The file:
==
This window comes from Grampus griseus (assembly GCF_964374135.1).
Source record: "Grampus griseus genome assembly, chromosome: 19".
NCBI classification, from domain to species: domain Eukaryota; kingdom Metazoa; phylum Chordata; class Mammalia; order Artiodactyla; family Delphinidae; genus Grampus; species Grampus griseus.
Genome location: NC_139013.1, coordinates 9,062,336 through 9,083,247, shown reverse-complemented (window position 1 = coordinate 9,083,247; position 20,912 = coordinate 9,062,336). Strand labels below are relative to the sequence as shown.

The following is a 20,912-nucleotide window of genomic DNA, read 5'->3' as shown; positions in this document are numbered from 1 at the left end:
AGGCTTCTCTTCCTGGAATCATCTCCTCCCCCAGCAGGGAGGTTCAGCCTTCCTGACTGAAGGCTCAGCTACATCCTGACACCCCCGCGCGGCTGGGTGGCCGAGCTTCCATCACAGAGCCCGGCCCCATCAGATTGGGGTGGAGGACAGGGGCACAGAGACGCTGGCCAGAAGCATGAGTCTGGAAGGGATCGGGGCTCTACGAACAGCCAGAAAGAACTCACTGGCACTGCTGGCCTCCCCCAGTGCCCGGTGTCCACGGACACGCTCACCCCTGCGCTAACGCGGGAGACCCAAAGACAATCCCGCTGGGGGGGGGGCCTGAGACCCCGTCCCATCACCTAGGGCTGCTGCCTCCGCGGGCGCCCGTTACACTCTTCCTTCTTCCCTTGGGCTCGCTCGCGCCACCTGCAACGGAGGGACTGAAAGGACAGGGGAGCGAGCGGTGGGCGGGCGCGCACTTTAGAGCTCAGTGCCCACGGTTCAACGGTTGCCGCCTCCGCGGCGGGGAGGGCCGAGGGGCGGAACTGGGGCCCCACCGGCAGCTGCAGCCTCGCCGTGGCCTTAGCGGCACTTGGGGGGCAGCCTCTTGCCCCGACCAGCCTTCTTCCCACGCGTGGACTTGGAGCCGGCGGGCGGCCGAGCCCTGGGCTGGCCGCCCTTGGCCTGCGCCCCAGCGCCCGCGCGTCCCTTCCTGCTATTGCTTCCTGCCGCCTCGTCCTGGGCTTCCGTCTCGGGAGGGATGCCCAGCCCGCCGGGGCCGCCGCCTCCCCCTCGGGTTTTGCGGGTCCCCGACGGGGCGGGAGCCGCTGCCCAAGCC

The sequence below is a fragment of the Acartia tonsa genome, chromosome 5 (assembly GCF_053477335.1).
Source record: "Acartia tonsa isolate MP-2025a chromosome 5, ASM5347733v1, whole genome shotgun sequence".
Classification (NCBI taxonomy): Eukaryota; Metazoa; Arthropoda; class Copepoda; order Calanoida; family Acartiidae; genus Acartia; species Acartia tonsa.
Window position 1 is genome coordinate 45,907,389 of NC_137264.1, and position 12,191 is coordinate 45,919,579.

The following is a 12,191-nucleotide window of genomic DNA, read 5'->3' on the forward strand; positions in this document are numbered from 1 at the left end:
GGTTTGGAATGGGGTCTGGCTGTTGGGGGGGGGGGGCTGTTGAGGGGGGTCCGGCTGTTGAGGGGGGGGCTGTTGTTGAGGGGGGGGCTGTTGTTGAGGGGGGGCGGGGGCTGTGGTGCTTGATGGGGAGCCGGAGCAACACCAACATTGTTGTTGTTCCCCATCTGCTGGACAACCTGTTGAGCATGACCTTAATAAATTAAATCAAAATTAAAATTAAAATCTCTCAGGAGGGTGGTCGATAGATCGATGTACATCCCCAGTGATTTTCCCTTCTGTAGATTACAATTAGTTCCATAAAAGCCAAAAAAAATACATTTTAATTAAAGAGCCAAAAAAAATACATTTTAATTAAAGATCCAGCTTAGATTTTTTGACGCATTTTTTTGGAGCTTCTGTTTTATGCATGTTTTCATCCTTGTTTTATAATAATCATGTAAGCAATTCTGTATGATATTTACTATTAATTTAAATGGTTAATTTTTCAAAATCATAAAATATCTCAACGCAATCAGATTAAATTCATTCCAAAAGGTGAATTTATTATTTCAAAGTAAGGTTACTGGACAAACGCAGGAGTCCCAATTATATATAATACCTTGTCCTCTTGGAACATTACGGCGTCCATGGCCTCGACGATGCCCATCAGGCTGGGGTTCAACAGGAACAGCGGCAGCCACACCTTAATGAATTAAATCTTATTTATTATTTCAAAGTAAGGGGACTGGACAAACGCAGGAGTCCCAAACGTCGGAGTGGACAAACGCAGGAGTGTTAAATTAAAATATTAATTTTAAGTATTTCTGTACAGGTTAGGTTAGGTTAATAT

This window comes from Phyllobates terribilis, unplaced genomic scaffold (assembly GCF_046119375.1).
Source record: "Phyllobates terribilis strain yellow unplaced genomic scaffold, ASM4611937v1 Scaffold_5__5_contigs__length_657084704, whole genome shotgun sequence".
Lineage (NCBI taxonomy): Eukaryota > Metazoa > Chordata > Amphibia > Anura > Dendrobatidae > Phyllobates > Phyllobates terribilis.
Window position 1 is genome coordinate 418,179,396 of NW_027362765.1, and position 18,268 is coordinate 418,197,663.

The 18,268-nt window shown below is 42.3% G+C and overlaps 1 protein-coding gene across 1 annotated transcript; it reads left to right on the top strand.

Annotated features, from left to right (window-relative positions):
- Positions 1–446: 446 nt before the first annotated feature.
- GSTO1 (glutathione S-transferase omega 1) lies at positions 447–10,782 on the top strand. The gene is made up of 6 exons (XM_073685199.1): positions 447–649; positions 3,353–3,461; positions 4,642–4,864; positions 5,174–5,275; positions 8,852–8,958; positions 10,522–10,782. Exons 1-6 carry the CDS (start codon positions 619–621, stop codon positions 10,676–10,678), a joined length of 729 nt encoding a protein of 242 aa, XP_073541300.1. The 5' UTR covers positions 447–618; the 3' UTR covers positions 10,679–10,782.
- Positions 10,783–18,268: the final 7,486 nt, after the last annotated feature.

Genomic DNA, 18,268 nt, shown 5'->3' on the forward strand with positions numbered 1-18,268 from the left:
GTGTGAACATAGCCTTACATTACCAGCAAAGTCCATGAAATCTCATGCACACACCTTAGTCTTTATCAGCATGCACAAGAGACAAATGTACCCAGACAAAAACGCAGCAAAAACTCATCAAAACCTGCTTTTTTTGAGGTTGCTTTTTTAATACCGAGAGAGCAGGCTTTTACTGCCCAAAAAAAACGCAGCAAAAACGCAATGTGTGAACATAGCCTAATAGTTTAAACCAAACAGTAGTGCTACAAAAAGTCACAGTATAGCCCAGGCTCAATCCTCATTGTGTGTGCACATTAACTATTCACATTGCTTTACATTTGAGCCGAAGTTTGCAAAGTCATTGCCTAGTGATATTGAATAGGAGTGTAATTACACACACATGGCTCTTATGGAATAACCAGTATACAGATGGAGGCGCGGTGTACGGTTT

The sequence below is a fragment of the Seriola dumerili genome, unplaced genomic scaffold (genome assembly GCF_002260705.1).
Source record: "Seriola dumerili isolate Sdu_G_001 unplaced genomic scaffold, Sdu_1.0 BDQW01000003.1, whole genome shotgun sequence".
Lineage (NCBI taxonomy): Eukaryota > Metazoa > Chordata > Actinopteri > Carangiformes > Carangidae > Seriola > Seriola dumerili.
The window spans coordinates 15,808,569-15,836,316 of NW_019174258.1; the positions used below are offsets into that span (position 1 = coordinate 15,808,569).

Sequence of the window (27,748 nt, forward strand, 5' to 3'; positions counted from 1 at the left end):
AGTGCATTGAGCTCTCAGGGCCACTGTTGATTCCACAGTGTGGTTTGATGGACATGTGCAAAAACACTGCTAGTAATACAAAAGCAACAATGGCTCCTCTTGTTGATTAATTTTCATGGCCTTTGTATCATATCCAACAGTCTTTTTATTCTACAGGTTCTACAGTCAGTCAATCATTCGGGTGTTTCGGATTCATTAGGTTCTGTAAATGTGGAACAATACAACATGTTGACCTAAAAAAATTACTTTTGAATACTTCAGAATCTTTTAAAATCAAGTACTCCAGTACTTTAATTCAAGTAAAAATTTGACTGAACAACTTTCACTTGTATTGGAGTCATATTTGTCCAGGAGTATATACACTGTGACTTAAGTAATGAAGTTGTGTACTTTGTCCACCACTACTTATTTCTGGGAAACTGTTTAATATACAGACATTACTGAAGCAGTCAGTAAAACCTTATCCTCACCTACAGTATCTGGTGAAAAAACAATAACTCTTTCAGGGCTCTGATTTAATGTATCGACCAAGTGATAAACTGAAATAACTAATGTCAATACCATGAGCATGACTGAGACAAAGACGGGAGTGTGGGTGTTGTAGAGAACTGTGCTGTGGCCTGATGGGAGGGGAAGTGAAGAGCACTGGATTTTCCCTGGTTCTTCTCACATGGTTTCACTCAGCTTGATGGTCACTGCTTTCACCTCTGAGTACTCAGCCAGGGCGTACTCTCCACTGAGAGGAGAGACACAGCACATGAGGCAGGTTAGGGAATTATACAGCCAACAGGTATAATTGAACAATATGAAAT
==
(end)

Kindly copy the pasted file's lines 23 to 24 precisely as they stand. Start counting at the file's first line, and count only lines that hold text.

GTGTGAACATAGCCTTACATTACCAGCAAAGTCCATGAAATCTCATGCACACACCTTAGTCTTTATCAGCATGCACAAGAGACAAATGTACCCAGACAAAAACGCAGCAAAAACTCATCAAAACCTGCTTTTTTTGAGGTTGCTTTTTTAATACCGAGAGAGCAGGCTTTTACTGCCCAAAAAAAACGCAGCAAAAACGCAATGTGTGAACATAGCCTAATAGTTTAAACCAAACAGTAGTGCTACAAAAAGTCACAGTATAGCCCAGGCTCAATCCTCATTGTGTGTGCACATTAACTATTCACATTGCTTTACATTTGAGCCGAAGTTTGCAAAGTCATTGCCTAGTGATATTGAATAGGAGTGTAATTACACACACATGGCTCTTATGGAATAACCAGTATACAGATGGAGGCGCGGTGTACGGTTT

The sequence below is a fragment of the Seriola dumerili genome, unplaced genomic scaffold (genome assembly GCF_002260705.1).